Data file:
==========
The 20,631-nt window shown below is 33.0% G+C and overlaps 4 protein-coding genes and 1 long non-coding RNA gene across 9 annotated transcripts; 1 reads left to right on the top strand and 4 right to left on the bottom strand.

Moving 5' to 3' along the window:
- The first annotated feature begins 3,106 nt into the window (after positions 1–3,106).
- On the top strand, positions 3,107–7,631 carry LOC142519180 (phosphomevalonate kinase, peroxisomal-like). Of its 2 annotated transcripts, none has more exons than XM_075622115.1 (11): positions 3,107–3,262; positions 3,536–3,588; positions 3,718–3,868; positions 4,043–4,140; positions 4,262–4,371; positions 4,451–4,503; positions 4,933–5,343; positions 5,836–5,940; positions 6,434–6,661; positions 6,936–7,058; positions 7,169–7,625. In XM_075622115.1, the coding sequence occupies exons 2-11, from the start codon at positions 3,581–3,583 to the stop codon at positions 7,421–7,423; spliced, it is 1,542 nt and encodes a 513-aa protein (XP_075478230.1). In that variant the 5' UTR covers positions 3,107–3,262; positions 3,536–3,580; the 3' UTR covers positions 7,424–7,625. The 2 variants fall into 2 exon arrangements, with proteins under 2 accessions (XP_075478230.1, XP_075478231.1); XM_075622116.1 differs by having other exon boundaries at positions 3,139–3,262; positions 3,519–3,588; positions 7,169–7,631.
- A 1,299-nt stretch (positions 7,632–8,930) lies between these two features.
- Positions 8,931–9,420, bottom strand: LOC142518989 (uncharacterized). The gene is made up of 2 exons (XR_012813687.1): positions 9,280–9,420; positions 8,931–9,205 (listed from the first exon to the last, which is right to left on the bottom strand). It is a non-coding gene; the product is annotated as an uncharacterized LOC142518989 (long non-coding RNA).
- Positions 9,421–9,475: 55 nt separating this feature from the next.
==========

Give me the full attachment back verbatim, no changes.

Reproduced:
The 20,631-nt window shown below is 33.0% G+C and overlaps 4 protein-coding genes and 1 long non-coding RNA gene across 9 annotated transcripts; 1 reads left to right on the top strand and 4 right to left on the bottom strand.

Moving 5' to 3' along the window:
- The first annotated feature begins 3,106 nt into the window (after positions 1–3,106).
- On the top strand, positions 3,107–7,631 carry LOC142519180 (phosphomevalonate kinase, peroxisomal-like). Of its 2 annotated transcripts, none has more exons than XM_075622115.1 (11): positions 3,107–3,262; positions 3,536–3,588; positions 3,718–3,868; positions 4,043–4,140; positions 4,262–4,371; positions 4,451–4,503; positions 4,933–5,343; positions 5,836–5,940; positions 6,434–6,661; positions 6,936–7,058; positions 7,169–7,625. In XM_075622115.1, the coding sequence occupies exons 2-11, from the start codon at positions 3,581–3,583 to the stop codon at positions 7,421–7,423; spliced, it is 1,542 nt and encodes a 513-aa protein (XP_075478230.1). In that variant the 5' UTR covers positions 3,107–3,262; positions 3,536–3,580; the 3' UTR covers positions 7,424–7,625. The 2 variants fall into 2 exon arrangements, with proteins under 2 accessions (XP_075478230.1, XP_075478231.1); XM_075622116.1 differs by having other exon boundaries at positions 3,139–3,262; positions 3,519–3,588; positions 7,169–7,631.
- A 1,299-nt stretch (positions 7,632–8,930) lies between these two features.
- Positions 8,931–9,420, bottom strand: LOC142518989 (uncharacterized). The gene is made up of 2 exons (XR_012813687.1): positions 9,280–9,420; positions 8,931–9,205 (listed from the first exon to the last, which is right to left on the bottom strand). It is a non-coding gene; the product is annotated as an uncharacterized LOC142518989 (long non-coding RNA).
- Positions 9,421–9,475: 55 nt separating this feature from the next.